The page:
Alushta

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Alushta
Алушта
Aluşta
City
Skyline of Alushta
Flag of Alushta
Flag
Coat of arms of Alushta
Coat of arms
Alushta is located in Crimea
Alushta
Alushta
Location of Alushta within Crimea
Coordinates: 44°40′2″N 34°23′52″E / 44.66722°N 34.39778°E / 44.66722; 34.39778Coordinates: 44°40′2″N 34°23′52″E / 44.66722°N 34.39778°E / 44.66722; 34.39778
Country Russia/Ukraine[1]
Republic Crimea
Municipality Alushta Municipality
Area
 • Total 6.983 km2 (2.696 sq mi)
Elevation 50 m (160 ft)
Population
 • Total 29,078
 • Density 4,264.78/km2 (11,045.7/sq mi)
Time zone MSK (UTC+3)
Postal code 98500 — 98519
Area code(s) +380-6560
Former name Aluston ('till the 15th century)
Climate Cfa
Website http://www.alushta.crimea.ua/

Alushta (Ukrainian and Russian: Алу́шта; Crimean Tatar: Aluşta; Greek: Ἄλουστον) is a city of regional significance on the southern coast of the Autonomous Republic of Crimea in Ukraine claimed by Russia as the Republic of Crimea. It serves as the administrative center of Alushta Municipality, one of the regions Crimea is divided into. Founded in the 6th century AD by Emperor Justinian, today it is a resort town. It is situated at the Black Sea beach line on the road from Hurzuf to Sudak, as well as on the Crimean Trolleybus line. Population: 29,078 (2014 Census).[2]

The area is notable for its arid, rocky terrain due to its proximity to Crimean mountains. During Byzantine times the town was called Alouston (Ἄλουστον) meaning "Unwashed".[3] Vestiges survive of a Byzantine defensive tower from a fortress of which the city name has derived, as well as a 15th-century Genoese fortress . During the Genoese rule the name modified to Lusta. Adam Mickiewicz dedicated two of his Crimean Sonnets to Alushta.

In 1910, 544 Jews lived in Alushta, consisting about 13% of the town population. In 1939, they consisted only 2.3% of the town overall population, numbering 251 individuals. On 4 November 1941, the Germans occupied the town and on 24 November 1941, a unit of sonderkommando 10b shot to death 30 Jews along with captured communists and partisans. In early December 1941, about 250 Jews from Alushta were shot to death by sonderkommando 11b in the park of trade union sanatorium no. 7, which is today in the local center for children and creativity.[4]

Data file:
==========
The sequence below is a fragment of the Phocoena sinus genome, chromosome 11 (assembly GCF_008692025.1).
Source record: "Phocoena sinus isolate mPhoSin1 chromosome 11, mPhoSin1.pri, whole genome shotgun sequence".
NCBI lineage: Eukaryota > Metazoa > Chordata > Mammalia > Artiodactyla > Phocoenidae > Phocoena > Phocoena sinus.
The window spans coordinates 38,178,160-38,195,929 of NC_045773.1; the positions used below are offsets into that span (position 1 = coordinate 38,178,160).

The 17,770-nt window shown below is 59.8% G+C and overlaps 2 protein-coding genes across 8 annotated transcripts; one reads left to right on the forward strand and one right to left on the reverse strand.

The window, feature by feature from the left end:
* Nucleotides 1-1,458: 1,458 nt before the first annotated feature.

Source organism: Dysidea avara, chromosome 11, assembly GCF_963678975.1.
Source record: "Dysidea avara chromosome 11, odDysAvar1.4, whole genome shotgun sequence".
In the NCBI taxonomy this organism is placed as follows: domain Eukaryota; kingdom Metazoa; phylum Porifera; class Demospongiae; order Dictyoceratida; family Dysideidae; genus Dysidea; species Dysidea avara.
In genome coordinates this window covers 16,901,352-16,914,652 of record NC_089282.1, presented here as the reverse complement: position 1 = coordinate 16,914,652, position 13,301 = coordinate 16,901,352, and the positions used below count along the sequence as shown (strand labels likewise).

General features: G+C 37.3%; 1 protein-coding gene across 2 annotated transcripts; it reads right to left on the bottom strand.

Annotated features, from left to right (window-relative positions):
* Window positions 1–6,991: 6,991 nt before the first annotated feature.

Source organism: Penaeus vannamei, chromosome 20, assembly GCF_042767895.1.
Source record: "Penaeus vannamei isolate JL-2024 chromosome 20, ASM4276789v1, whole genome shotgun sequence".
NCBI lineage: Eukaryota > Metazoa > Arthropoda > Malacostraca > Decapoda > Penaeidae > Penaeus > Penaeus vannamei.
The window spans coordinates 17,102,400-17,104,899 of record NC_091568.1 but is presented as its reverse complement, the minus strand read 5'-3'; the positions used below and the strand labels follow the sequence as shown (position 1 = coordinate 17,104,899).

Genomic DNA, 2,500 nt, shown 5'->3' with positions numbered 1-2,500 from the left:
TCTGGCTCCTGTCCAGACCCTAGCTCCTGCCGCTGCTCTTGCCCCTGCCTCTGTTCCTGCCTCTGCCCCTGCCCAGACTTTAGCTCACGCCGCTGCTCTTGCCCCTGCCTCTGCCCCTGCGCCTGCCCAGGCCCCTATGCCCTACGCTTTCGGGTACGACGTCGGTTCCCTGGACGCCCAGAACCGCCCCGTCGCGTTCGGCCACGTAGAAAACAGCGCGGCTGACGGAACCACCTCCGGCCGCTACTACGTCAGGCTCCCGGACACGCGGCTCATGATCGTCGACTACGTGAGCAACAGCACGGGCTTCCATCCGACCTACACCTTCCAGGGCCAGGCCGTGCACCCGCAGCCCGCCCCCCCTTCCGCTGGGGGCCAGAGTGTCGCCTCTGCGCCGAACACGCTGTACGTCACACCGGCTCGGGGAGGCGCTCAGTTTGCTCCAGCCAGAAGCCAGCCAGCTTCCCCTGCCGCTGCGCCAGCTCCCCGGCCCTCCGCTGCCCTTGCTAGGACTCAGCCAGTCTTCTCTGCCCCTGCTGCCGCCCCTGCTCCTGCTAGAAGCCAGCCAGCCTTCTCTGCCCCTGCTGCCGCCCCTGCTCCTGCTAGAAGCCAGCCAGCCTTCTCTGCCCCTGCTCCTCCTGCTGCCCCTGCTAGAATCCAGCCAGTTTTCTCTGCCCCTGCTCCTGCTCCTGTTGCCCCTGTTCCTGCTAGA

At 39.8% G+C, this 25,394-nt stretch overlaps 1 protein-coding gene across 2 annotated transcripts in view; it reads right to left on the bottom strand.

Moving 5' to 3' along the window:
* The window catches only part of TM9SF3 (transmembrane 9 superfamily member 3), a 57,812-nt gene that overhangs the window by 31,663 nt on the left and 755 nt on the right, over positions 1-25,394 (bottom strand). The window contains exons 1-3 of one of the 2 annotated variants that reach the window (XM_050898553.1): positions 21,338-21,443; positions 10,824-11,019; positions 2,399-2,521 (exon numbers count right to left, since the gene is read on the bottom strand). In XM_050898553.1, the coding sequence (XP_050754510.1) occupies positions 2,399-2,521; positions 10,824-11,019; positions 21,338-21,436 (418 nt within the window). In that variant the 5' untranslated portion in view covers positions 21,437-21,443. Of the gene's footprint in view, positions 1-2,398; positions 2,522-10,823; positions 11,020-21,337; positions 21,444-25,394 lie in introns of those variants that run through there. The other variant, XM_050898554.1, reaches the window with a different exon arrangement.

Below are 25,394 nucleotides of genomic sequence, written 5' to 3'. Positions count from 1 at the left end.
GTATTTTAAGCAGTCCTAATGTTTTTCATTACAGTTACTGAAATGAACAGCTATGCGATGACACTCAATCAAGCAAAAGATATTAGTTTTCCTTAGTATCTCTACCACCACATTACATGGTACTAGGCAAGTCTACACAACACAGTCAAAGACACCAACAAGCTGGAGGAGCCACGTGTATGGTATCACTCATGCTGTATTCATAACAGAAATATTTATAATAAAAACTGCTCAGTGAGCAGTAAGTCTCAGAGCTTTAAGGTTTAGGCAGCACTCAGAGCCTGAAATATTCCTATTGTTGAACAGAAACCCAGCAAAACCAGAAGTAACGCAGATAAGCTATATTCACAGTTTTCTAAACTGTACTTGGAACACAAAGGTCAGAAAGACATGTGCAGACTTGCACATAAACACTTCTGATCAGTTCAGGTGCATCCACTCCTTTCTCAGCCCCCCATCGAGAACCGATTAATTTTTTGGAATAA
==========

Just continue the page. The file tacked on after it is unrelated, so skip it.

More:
Gallery[edit]

International relations[edit]

Twin towns — Sister cities[edit]

Alushta is twinned with:

References[edit]

  1. ^ This place is located on the Crimean Peninsula, most of which is the subject of a territorial dispute between Russia and Ukraine. According to the political division of Russia, there are federal subjects of the Russian Federation (the Republic of Crimea and the federal city of Sevastopol) located on the peninsula. According to the administrative-territorial division of Ukraine, there are the Ukrainian divisions (the Autonomous Republic of Crimea and the city with special status of Sevastopol) located on the peninsula.
  2. ^ Russian Federal State Statistics Service (2014). "Таблица 1.3. Численность населения Крымского федерального округа, городских округов, муниципальных районов, городских и сельских поселений" [Table 1.3. Population of Crimean Federal District, Its Urban Okrugs, Municipal Districts, Urban and Rural Settlements]. Федеральное статистическое наблюдение «Перепись населения в Крымском федеральном округе». ("Population Census in Crimean Federal District" Federal Statistical Examination) (in Russian). Federal State Statistics Service. Retrieved January 4, 2016. 
  3. ^ Variants are Ἄλουστος (masc.), Ἀλοῦστον (neu.), Ἀλούστα (fem.) The feminine form, Alusta, is consistent with it application to a city rather than a fortress. The anhydrous climate likely gave rise to a satirical, anthropomorphic appellation of “unwashed” to the place from a resident(s). Χαραλαμπάκης, Παντελής. “Σκέψεισγια δυο Μεσαιωνικα Τοπωνυμια της Κριμαιαs, (Αλουστου, Παρθενιται)” [Reflections on two medieval names of Crimea (Aloustou, Parthenitai], Βυζαντινά Σύμμεικτα 23 (2013): 201-216; esp. 203, note 7.
  4. ^ The murder of the Jews of Alushta during World War II, at Yad Vashem website
  5. ^ "Sadraudzības pilsētas". jurmala.lv. Retrieved 26 April 2014.  (Latvian) (English)